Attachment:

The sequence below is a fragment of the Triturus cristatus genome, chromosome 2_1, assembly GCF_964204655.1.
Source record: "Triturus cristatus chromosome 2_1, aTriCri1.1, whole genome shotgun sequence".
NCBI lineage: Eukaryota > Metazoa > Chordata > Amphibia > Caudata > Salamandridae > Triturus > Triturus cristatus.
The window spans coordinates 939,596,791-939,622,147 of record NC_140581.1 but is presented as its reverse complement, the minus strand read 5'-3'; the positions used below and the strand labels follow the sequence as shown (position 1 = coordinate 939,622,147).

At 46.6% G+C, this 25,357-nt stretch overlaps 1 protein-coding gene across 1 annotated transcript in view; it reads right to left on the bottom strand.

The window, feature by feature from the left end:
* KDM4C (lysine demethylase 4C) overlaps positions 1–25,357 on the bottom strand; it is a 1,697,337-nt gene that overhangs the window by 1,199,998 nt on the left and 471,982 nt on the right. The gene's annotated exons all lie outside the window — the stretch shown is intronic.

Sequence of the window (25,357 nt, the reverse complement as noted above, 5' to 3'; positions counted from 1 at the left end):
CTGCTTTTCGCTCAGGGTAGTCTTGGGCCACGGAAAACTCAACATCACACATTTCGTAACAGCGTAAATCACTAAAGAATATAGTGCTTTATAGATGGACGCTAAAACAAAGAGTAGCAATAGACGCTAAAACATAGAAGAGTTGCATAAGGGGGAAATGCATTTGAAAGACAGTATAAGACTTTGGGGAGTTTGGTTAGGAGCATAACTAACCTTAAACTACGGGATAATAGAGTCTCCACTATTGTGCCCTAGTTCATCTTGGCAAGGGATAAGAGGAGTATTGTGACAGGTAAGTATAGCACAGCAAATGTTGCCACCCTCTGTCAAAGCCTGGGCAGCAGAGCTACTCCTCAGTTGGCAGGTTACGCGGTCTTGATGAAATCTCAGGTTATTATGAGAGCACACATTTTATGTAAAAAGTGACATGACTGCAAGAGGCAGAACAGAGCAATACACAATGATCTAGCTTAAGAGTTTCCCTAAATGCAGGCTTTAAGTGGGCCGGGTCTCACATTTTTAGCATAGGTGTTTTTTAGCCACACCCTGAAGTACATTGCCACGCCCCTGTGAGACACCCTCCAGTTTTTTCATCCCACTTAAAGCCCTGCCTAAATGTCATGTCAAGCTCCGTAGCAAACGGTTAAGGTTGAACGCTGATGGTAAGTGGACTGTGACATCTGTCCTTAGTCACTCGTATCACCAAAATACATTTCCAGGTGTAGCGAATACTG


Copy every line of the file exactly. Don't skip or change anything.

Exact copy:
The sequence below is a fragment of the Triturus cristatus genome, chromosome 2_1, assembly GCF_964204655.1.
Source record: "Triturus cristatus chromosome 2_1, aTriCri1.1, whole genome shotgun sequence".
NCBI lineage: Eukaryota > Metazoa > Chordata > Amphibia > Caudata > Salamandridae > Triturus > Triturus cristatus.
The window spans coordinates 939,596,791-939,622,147 of record NC_140581.1 but is presented as its reverse complement, the minus strand read 5'-3'; the positions used below and the strand labels follow the sequence as shown (position 1 = coordinate 939,622,147).

At 46.6% G+C, this 25,357-nt stretch overlaps 1 protein-coding gene across 1 annotated transcript in view; it reads right to left on the bottom strand.

The window, feature by feature from the left end:
* KDM4C (lysine demethylase 4C) overlaps positions 1–25,357 on the bottom strand; it is a 1,697,337-nt gene that overhangs the window by 1,199,998 nt on the left and 471,982 nt on the right. The gene's annotated exons all lie outside the window — the stretch shown is intronic.

Sequence of the window (25,357 nt, the reverse complement as noted above, 5' to 3'; positions counted from 1 at the left end):
CTGCTTTTCGCTCAGGGTAGTCTTGGGCCACGGAAAACTCAACATCACACATTTCGTAACAGCGTAAATCACTAAAGAATATAGTGCTTTATAGATGGACGCTAAAACAAAGAGTAGCAATAGACGCTAAAACATAGAAGAGTTGCATAAGGGGGAAATGCATTTGAAAGACAGTATAAGACTTTGGGGAGTTTGGTTAGGAGCATAACTAACCTTAAACTACGGGATAATAGAGTCTCCACTATTGTGCCCTAGTTCATCTTGGCAAGGGATAAGAGGAGTATTGTGACAGGTAAGTATAGCACAGCAAATGTTGCCACCCTCTGTCAAAGCCTGGGCAGCAGAGCTACTCCTCAGTTGGCAGGTTACGCGGTCTTGATGAAATCTCAGGTTATTATGAGAGCACACATTTTATGTAAAAAGTGACATGACTGCAAGAGGCAGAACAGAGCAATACACAATGATCTAGCTTAAGAGTTTCCCTAAATGCAGGCTTTAAGTGGGCCGGGTCTCACATTTTTAGCATAGGTGTTTTTTAGCCACACCCTGAAGTACATTGCCACGCCCCTGTGAGACACCCTCCAGTTTTTTCATCCCACTTAAAGCCCTGCCTAAATGTCATGTCAAGCTCCGTAGCAAACGGTTAAGGTTGAACGCTGATGGTAAGTGGACTGTGACATCTGTCCTTAGTCACTCGTATCACCAAAATACATTTCCAGGTGTAGCGAATACTG